Security professionals are losing control of their companies’ security perimeter, both on the virtual and physical aspects. This is evident with millions of people now working from home to remain socially isolated. We’re also seeing telemedicine, remote health monitoring and remote learning being pressed into service quickly. Technologists have been talking about these tectonic shifts for years but it is all coming about in the blink of an eye in the face of this global pandemic—and the changes will be long-term or permanent once we make them now.
While aspects of work, healthcare and education move to people’s homes, they are vulnerable to threats and weaknesses of home networks and IoT devices that are outside the secure perimeter of the traditional workplace, clinic or school. Many home environments have hard-to-secure devices that are considered part of the IoT—printers, surveillance cameras, home automation assistants, even critical health monitors. These devices can be vulnerable due to outdated firmware, lack of internal protections and inherent security weaknesses. One exploitable IoT device can result in network-wide security issues.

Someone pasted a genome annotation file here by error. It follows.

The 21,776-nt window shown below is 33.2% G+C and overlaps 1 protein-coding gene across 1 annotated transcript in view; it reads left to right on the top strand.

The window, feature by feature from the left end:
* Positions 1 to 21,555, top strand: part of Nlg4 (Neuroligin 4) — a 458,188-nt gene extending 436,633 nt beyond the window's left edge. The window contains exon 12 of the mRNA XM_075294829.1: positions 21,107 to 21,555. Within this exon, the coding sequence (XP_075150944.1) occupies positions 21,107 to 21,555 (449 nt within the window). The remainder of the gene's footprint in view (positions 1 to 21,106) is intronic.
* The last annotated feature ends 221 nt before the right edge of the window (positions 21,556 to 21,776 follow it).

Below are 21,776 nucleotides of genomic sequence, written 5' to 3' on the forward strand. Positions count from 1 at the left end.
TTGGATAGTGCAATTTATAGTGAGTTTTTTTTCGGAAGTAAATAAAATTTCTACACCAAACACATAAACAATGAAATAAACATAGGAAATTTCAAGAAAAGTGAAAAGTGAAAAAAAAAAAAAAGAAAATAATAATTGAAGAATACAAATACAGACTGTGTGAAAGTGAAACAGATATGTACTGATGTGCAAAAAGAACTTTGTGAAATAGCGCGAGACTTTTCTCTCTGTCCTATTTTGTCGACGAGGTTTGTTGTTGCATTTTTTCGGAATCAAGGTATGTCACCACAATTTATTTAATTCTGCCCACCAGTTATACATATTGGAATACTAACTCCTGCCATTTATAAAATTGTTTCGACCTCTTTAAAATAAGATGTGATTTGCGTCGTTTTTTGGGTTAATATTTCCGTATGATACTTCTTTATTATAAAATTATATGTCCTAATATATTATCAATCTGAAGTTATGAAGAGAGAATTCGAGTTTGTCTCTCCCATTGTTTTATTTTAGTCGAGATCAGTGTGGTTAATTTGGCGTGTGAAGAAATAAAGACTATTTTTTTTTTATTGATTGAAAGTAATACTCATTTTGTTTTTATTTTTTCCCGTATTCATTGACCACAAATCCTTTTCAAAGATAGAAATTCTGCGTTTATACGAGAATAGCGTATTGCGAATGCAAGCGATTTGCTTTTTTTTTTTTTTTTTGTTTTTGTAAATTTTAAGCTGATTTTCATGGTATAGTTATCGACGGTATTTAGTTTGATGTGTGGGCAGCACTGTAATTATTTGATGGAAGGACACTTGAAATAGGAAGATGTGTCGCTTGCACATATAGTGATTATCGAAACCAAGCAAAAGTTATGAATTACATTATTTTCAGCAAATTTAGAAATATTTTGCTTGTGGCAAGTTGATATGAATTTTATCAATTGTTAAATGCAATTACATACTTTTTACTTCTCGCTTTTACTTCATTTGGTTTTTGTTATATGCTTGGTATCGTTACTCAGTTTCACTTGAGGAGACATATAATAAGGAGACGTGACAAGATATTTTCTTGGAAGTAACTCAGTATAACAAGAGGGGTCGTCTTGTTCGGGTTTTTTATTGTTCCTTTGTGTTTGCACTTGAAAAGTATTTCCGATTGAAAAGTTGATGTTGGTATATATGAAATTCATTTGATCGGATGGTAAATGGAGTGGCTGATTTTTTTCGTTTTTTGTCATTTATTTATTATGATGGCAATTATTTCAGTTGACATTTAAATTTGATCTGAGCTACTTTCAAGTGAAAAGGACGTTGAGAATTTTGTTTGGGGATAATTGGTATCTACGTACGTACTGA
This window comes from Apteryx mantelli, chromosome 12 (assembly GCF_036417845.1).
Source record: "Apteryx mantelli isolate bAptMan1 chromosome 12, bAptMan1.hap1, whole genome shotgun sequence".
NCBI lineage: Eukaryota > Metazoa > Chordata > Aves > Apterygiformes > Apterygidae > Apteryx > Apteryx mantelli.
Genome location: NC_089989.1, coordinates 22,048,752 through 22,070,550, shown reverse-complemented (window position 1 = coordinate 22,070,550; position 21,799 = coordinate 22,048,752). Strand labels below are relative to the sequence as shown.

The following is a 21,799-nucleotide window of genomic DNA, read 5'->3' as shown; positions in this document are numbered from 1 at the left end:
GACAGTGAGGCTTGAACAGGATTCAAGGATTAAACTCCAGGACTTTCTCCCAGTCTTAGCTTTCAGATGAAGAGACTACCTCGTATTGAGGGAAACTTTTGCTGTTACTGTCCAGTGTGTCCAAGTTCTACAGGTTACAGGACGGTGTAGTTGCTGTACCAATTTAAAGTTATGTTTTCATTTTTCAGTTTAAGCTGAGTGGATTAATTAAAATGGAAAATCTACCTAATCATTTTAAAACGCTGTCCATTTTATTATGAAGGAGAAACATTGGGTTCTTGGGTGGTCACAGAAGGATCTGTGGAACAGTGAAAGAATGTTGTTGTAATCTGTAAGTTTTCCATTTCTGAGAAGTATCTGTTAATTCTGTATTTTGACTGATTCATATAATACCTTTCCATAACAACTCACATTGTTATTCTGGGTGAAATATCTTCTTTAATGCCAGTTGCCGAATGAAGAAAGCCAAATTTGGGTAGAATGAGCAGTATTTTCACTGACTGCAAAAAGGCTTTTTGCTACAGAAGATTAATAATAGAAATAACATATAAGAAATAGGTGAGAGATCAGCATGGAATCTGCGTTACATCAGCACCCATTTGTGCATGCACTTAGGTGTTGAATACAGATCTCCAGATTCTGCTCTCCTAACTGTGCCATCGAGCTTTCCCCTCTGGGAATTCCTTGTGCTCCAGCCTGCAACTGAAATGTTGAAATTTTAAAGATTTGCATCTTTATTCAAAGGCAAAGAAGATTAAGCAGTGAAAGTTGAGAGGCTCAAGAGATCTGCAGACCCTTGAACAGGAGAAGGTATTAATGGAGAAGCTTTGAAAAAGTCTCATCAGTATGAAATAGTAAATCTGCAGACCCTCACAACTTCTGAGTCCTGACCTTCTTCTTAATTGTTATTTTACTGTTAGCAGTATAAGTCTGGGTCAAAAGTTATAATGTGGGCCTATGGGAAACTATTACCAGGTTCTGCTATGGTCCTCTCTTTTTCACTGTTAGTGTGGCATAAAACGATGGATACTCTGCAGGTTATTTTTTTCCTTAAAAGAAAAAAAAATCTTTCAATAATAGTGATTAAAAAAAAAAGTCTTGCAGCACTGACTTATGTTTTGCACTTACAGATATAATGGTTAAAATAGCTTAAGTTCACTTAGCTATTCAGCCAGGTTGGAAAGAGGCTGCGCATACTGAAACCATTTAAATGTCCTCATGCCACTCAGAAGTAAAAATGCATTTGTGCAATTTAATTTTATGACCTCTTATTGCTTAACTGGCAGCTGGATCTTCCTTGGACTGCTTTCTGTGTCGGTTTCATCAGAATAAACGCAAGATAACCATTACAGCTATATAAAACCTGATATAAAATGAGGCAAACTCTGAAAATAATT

We are facing a new reality when it comes to the use of “personal” technologies for work, health and education. The reality is that these devices don’t sit behind a secure network perimeter as we use them in the home. Even businesses that instruct their workforce to work at home can’t afford expensive security solutions at the far edge of the employees’ homes, opening gaps in the security posture.
Just as technologies designed for use in the home are generally developed with ease of use in mind, they must also be developed with inherent cybersecurity so the devices can monitor and protect themselves from threats. In the absence of network perimeter security, the security perimeter must be part of the devices themselves.